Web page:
How to Avoid Putting on Recession Pounds
Health experts are concerned that the current economic downturn could have adverse public health consequences as more people, in the sensible quest to save money, turn to cheaper yet less-healthy eating choices, potentially aggravating the already prevalent obesity problem in this country.
Referred to as “recession pounds,” they result from the added weight that comes about from the increased consumption of cheaper junk and fast foods that also happen to be tasty by virtue of the fact that they are often loaded with salt, fat, and highly processed carbs (i.e., sugar and high fructose corn syrup). Who doesn’t love those?
It is ironic when you think that in the past, lower socioeconomic standing often resulted in people losing weight due to lack of food. In the modern era of plenty, however, obesity has now become a symptom of poverty because these highly processed foods are not only promoted vigorously and widely accessible, but they are also cheap.
But can you really put a price on your health or the health of your family? When you think about the things we spend our money on, it doesn’t always make a lot of sense to cut back so drastically on healthy eating so that you can afford a new cell phone.
Especially when you consider that, at some point, your body will let you know that you shouldn’t have eaten all that garbage. Unfortunately, as is often the case, the consequences won’t be felt for years, and like smoking two packs of cigarettes a day for 20 years, by then it’s too late.
So in an effort to keep a tab on our health and our waistlines, here are a few suggestions that might help you avoid putting on unnecessary recession pounds during these rough economic times, keeping in mind that the problem lies not in junk food in and of itself, but rather in the over-consumption of it.
1. Moderation. If possible, try your best to stop eating before you’ve eaten every crumb on your plate, and resist the urge to super-size. I know many of us were raised with the idea that it is good to clean your plate, but times have changes. Set your goal to be sated rather than stuffed, because you won’t feel any better after that second cheeseburger.
2. Don’t eat just for the sake of eating. Sure, that second Big Mac may be tasty, but don’t eat another when just one will suffice.
3. Eat junk food. Just combine it with something healthy. Let’s face it, junk food is a fact of our lives, so rather than setting the unrealistic goal of eliminating it, eat it! Just add in something nutritious, like a piece of fruit, veggies, or whole grains.
4. Eat the healthy stuff first. If you wait until after your junk food meal to eat that apple, it probably isn’t going to happen. So eat it first. Not only will you get a dose of healthy stuff, but it will probably make you eat less of the junk.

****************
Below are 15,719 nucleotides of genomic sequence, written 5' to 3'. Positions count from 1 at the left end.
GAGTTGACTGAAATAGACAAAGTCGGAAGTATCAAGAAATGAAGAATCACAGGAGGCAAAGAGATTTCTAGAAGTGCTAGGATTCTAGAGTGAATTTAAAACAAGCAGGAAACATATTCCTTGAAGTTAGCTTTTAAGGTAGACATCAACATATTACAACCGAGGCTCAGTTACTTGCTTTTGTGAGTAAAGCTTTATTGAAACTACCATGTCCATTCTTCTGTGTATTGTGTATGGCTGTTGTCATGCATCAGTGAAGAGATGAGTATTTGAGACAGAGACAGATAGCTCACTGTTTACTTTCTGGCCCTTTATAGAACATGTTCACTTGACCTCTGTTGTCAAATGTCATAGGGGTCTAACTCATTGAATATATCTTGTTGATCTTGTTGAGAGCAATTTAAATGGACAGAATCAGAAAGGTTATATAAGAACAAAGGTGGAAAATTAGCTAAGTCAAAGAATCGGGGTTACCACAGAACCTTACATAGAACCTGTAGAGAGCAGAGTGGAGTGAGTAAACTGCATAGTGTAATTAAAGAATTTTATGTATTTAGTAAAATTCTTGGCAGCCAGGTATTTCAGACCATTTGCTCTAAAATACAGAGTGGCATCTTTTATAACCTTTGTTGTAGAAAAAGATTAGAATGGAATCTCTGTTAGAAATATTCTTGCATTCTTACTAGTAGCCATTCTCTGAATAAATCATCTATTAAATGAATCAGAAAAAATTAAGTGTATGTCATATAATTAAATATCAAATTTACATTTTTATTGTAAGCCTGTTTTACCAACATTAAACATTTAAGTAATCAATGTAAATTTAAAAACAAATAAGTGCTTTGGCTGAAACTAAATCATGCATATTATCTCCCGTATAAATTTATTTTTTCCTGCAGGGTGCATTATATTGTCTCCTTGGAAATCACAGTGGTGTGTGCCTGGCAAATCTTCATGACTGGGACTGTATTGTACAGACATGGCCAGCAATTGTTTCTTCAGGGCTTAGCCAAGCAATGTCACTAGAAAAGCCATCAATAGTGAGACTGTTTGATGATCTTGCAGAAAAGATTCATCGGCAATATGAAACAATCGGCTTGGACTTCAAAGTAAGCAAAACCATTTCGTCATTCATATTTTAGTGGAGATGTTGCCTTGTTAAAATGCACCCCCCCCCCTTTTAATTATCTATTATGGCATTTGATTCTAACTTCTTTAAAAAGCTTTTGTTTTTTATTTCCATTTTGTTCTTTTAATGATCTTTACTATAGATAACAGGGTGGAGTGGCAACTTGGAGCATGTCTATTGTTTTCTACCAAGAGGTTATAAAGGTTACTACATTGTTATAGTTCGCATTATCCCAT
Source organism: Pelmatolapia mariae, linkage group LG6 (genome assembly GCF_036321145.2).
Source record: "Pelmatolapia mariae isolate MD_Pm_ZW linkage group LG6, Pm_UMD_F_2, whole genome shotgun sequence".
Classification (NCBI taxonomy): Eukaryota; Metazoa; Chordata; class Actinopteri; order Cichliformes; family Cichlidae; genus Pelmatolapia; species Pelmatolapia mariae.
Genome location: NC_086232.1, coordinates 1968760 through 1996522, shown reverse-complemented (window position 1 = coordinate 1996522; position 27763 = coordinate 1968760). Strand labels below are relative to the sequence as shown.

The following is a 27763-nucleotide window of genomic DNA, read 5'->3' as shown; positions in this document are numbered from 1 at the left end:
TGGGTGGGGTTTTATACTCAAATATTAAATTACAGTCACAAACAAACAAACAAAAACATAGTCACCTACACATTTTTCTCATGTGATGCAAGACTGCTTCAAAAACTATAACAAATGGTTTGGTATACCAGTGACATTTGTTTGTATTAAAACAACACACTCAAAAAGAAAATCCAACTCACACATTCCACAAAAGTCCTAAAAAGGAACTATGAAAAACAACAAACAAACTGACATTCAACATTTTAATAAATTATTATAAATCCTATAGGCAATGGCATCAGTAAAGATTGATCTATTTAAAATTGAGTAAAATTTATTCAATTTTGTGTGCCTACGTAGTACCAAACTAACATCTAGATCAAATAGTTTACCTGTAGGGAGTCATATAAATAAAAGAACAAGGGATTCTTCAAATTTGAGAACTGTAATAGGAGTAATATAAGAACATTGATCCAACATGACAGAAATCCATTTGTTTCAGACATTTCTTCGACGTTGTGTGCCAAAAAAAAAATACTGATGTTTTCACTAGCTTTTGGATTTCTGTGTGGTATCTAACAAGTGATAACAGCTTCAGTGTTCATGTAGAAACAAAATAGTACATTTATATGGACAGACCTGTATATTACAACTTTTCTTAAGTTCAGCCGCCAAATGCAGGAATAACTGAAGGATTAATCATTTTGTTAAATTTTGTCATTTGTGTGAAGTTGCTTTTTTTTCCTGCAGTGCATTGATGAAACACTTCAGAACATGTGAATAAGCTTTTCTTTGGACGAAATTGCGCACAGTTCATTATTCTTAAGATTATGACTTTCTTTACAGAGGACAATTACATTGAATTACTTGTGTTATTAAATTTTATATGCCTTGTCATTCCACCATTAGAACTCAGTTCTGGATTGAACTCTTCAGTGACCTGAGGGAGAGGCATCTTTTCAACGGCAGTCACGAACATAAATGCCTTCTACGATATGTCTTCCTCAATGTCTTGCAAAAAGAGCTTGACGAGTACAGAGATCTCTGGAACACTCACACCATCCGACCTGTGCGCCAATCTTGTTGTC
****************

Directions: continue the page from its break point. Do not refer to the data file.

6. Be inconsistent. Like losing weight, gaining weight doesn’t happen by itself. In other words, you won’t gain weight in your sleep, you have to consume. So don’t eat junk food regularly, three times a day, everyday. Incorporate a healthy meal in there, with something nutritious that is high in fiber.
7. Don’t inhale your food. Try to eat slowly and deliberately, chewing your food completely, and don’t take another bite until you’ve swallowed the previous one. Not only with this help you digest your food, but it will spare other at the table from having to see the chewed up food in your mouth while giving your stomach time to communicate to your brain that it is full.
8. Drink more water. This takes time to develop and for some of us, may seem impossible, but water is not only cheaper (in many instances, it’s free), but unlike sweetened beverages, has no calories. Water will also help temper the feelings of hunger that encourage us to inhale our food.
9. Don’t drink (your water!) while you’re chewing, or vice-versa. This falls in line with #7. Besides nurturing good manners, it will help slow you down and avoid depositing chewed up food into your beverage.
10. Talk. And be social, if you can. Conversation is a great way to slow a meal down, not to mention enjoy it. I think of my friends from Europe who have these enormous meals drawn out over several hours, and an important part is good conversation.
11. Eat with people who either share your dietary goals or have already achieved them. There is strength numbers, not to mention inspiration by way of guilt.
12. Turn off the TV. Nothing is better at shutting off your brain and encouraging mindless eating. So just turn it off and read, or better yet, talk to your table mates.
13. Be more assertive. Even though junk food is cheap, it is also convenient, which is why many of us choose them. Sure, we’re tired from our busy lives, but a little effort can go a long way in terms of making a healthier meal. And even though it’s a lot easier said than done, it’s not impossible.
14. Exercise. I know, so painfully obvious, but so hard to employ. Given that junk food is so easy only increases our need to be active.
In the end, it all boils down to a little common sense. We all know what is healthy (and for that matter, what is not), we just need to use our heads when we make our dietary choices. And when we have to make compromises, maybe rather than targeting our food for cheaper alternatives, we could consider cutting back on other more frivolous items, like shoes, or the size of our cable package.
The question we have to ask ourselves is how much is enough. Or in the case of eating unhealthy junk food, how much is too much.
The responsibility lies with us, but employing a little more thought and effort could go a long way to improving your health, your appearance, and even your outlook during difficult times.
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